Hyperphotos That Show Surreal Worlds in Mind-Boggling Detail

Gigapixel photographs are generally created by snapping a large number of photos of a scene using a special robotic camera rig, and then stitching those images together afterward using special software. Jean-François Rauzier creates similarly massive images, except his “hyperphotos” are all stitched together by hand.

Judith B. Herman of Slate writes that the Paris-based photographer started out shooting fashion in the 1970s. When the digital age rolled around, he realized that he could finally execute the grand ideas that had been brewing in his mind.

Rauzier creates large images showing seemingly endless fantasy worlds by compositing actual photos. How big are his images? When they’re printed, they’re as wide as two school buses.

Here’s how they’re made: Rauzier first spends an hour or two photographing a particular scene from every angle and capturing every small detail. That’s the easy part. He then hunkers down in his digital darkroom, and that’s where the real magic happens. He spends day after day and night after night compositing the photographs together, using bits and pieces from them to serve as pieces for his resulting scene.

Each of his final works comprise hundreds or thousands of individual photographs blended seamlessly into a beautiful surreal locations that can’t actually be found anywhere here on Earth.

Here’s a video that offers a behind-the-scenes look at how Rauzier creates his images:

The small photos we shared in this post might be neat to look at, but they don’t do Rauzier’s photos justice. To truly appreciate the depth and scale of the images, you’ll need to visit his website to view them through the interactive browser, which allows you to zoom into the smallest of details in each photo. You can also purchase the giant prints from Waterhouse & Dodd.

Hyperphotos by Jean-François Rauzier (via Slate)

Image credits: Photographs by Jean-François Rauzier

  • Wallerus

    I understand how this is surreal, however, you said the same about blurry photos shot behind a screen door?

  • Joey Duncan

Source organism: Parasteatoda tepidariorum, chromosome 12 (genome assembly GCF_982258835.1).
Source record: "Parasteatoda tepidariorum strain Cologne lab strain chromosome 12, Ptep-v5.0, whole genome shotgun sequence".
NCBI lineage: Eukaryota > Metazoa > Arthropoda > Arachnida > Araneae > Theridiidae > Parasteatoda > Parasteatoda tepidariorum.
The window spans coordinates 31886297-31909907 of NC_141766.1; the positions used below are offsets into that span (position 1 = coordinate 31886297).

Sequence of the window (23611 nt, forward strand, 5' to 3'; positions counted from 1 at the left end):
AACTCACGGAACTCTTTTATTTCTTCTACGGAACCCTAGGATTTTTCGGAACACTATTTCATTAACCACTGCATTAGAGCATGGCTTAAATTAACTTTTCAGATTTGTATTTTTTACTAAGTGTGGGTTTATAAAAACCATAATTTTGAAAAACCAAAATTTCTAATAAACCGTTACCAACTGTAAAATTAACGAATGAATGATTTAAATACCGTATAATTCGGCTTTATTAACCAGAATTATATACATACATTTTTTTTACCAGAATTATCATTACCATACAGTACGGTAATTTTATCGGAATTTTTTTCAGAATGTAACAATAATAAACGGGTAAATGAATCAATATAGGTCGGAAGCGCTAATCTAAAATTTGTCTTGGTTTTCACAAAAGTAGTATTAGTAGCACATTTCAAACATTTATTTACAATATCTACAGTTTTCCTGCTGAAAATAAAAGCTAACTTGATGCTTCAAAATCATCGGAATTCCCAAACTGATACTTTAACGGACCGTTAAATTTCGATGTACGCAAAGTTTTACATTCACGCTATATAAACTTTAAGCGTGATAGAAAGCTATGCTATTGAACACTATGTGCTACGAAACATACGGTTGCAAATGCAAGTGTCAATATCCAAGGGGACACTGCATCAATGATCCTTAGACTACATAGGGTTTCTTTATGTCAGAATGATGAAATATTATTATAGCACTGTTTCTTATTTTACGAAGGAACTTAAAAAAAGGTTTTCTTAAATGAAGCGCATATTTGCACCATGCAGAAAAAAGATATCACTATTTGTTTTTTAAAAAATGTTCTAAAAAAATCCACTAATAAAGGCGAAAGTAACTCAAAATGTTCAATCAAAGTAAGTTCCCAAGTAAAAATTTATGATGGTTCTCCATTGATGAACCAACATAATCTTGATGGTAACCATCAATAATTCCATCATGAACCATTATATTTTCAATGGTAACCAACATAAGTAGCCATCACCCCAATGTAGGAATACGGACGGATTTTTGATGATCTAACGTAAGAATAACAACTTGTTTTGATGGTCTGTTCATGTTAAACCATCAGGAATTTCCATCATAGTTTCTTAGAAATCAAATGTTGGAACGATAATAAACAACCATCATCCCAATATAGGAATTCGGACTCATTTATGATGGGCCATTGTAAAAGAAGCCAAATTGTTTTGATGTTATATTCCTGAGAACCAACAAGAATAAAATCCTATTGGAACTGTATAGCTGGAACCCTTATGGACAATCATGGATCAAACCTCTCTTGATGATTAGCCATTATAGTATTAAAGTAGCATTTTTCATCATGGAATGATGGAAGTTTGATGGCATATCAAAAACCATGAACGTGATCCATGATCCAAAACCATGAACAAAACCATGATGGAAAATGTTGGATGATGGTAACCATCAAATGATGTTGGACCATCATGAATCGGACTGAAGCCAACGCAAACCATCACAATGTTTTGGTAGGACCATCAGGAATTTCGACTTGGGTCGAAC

Are you suggesting they over use words like “surreal”?

  • Joey Duncan

    I think this is pretty cool.

  • Michael Zhang

    That, and “abstract”, “awesome”, “jaw-dropping”, “breath-taking”, and “mind-blowing”. We love those terms ;-)

  • Richard Ussery

    Work of this quality is all of the above plus Excellent,phenomenal,superb,exquisite.

  • Mansgame

    Meh, graphics art and photography are completely different areas.

  • capzicco

    Great use of Gigapan

  • Philip Han

    It’s highly subjective, but the fact remains that he’s been doing this for decades, he previsualizes for his final shots, does the actual photography, and then he uses a digital workflow to create a final photograph or image.

    I am extremely picky about photo manipulation, but this has every right to be called photography. I bet he knows and can do more than 99% of photographers out there, he’s been shooting for half a century!

  • Singe

    We can go deeper…

  • Dave

    Photography is a medium for graphic art.

  • Kyle Duren

    Just needs this: “Enhance 224 to 176. Enhance, stop. Move in, stop. Pull out, track right, stop. Center in, pull back…….”

  • thniels

    If you haven’t already, do yourself a favor and zoom in on those pictures. The level of detail is absolutely insane! Very cool pictures from a master craftsman.

  • Guy Ivie

    I’m guessing not many people got the reference.

  • VGISoftware


  • Wallerus

    I was saying it was hard for me to think those shot behind a screen door, are as say “jaw-dropping” as the pics above.

  • Michael Bartosek

    I saw a very large print of his work at the Annenberg Space for Photography in Los Angeles, it was stunning to see in person.